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Finally, I've arrived (in Puerto Angel)

It’s my third day at the airport trying to get a flight out of Mexico City. This morning has started with its own frustrations. Moving from [non-working] kiosk to [wrong] line to [non-working] kiosk to [correct] line, I finally checked in my bag and found the gate. But my flight’s been delayed again. I’m taking the opportunity to write. It’s not in the setting that I’d planned, but I’m able to tune out the bustle of the airport to concentrate. Trusting that God’s itinerary trumps my plans and airlines’ errors is my current peace lesson, and I don’t want to waste any more opportunities to practice it. I’ve asked for eyes to see the divine appointments this unexpected detour brings.

In the airport I approached a European I overheard asking about the flight which disappeared from the monitor. Unless that happens often I guessed it was my flight; I’d just inquired about the same thing. I discovered he was here to install a fire prevention system in a naval ship, the most frequent use of which is to chase drug lords. Intrigued about having an opportunity to speak with the navy, which would have a unique perspective on peace (rather conflict, in this case), I asked if it would be possible to visit the base. “There’s no hope of that,” he replied. A Finn, he had to get clearance from the USA to work in Mexico. That’s a new development; he doesn’t understand why the USA is involved. As a foreign tourist, there was no hope I could pass security. Unfortunately, there seems to be more than tourism happening in Huatulco. What a scourge on the peace of ordinary Mexicans! It made their politicians susceptible to bribes and intimidation; it diverted public funds to impossible odds against rich drug lords; it lured people to earn illicit livings, and complicated and depressed honest living. With reluctance I contemplated the contradiction to my planned peace retreat.

It was pure luck when my co-traveler noticed the “Final boarding” sign on the monitor in the adjacent waiting hall. The monitor in our hall now said the hour-delated flight was “On time” and departing in 30 minutes. Thank you God! While I’m intentionally nurturing peace about travel delays, I did not want more lessons from Aeromexico on this trip.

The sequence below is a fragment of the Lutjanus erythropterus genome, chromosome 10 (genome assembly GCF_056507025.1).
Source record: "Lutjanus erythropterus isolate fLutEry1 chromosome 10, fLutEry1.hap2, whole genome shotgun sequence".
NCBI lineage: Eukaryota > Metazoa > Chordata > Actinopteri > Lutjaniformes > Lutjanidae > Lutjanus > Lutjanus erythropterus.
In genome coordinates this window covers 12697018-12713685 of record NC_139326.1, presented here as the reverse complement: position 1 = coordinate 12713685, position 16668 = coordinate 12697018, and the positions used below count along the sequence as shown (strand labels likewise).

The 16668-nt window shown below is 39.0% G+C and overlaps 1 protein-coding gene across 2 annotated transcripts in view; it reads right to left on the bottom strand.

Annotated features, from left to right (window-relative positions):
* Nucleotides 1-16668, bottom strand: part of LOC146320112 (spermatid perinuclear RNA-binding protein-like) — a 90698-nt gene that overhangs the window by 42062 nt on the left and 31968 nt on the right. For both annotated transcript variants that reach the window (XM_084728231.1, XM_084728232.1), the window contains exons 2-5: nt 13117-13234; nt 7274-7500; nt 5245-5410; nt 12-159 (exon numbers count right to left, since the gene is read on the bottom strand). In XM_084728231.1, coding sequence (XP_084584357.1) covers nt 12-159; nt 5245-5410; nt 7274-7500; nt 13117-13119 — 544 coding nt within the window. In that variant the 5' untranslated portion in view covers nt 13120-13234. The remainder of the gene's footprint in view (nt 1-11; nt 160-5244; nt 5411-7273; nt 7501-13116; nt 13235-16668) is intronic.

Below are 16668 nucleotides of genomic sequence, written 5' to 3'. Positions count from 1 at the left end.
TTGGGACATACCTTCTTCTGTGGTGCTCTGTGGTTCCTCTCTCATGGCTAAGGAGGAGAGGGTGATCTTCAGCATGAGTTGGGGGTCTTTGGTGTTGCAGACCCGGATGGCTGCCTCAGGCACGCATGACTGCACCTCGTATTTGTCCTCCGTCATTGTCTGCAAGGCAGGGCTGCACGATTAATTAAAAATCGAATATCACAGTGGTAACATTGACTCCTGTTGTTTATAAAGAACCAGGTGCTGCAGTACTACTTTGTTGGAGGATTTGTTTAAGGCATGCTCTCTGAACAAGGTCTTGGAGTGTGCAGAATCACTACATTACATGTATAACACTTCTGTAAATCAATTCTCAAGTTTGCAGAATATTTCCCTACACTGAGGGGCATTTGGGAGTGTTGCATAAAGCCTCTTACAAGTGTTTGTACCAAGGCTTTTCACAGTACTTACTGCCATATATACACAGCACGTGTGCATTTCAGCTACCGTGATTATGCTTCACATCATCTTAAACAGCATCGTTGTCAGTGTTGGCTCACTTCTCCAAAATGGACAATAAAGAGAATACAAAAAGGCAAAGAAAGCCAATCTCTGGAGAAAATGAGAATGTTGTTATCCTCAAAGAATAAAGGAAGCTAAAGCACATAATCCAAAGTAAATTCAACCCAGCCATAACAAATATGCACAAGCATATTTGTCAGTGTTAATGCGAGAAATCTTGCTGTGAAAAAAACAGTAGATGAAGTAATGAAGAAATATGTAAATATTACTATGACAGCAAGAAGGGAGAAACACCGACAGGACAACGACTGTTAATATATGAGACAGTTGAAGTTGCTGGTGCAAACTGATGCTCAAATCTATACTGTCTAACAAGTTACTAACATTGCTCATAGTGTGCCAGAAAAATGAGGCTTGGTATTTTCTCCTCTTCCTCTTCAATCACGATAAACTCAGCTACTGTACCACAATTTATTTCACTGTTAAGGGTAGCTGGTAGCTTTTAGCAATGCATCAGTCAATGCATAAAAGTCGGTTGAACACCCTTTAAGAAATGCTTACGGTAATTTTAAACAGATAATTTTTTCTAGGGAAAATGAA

After a 90 minute flight over green mountains, between which I saw a few small rivers and houses, I saw the sea. The coast had a thin strip of sand which stretched for miles, then a rocky cove, then another beach and cove. Some rocks emerged from the sea, vertical walls with verdant tops. The land was dense with green.

Double and triple checking to ensure I’d understood correctly, I finally bought the $70 taxi ride to the remote village that made the town of 37,000 we landed in look like a metropolis. It would have been wise to go to the bank before we headed out; while there is an ATM in my village, it’s low season and it doesn’t reliably have cash. I must watch my budget and ensure I get cash before I’m down to the cab fare to a further ATM.

I could have explored the whole town in 30 minutes, descending the dirt path to the beach, then following the main road along the coast, then back, but instead it took 3 hours. First I walked from one beach to the next across the cliffs. Next I stopped for lunch on the beach, grilled fish and rice. I briefly dunked my feet in the sea, but the brown, churched-up sea and strong waves dissuaded me from returning for a swim today. On the way back I met Flavio (who I’ll tell you about tomorrow), and Alex, the owner of the laundromat whose sign attracted me from the road. Alex is an elderly woman whose laundromat consists of a washing machine on her covered porch. With translation help from a man fixing machinery in an open-air workshop, and a woman who appeared to be a neighbor, I communicated that I needed some clothes washed. Discovering that a load costs $1.15, I abandoned notions of washing my clothes in the sink. I need to save time for writing, and she needs work. Continuing my tour, I noticed a disproportionate number of taxis, whose drivers ubiquitously asked me if I needed a ride as I walked through town. My final errands were to three fruit stands until I found one with ripe supplies, and the “super” near my house, with its limited but adequate supply of goods. I stocked up on juice, yogurt, hibiscus flowers for “Jamaica” juice, and biscuits. Wishing I knew enough Spanish to ask how to eat green tomatoes, which look like huge gooseberries, I paid for my supplies. With sweat streaming down my cheeks and off the tip of my nose, I carried my heavy bag back up the hill, then the 4 flights of stairs to my room. Taking a long drink of water, I realized the 2.5L in my fridge would be gone by dusk. Once I’d showered and rested, I’d have to go out for more provisions.

Photo: Puerto Angel's bay - it is angelic!


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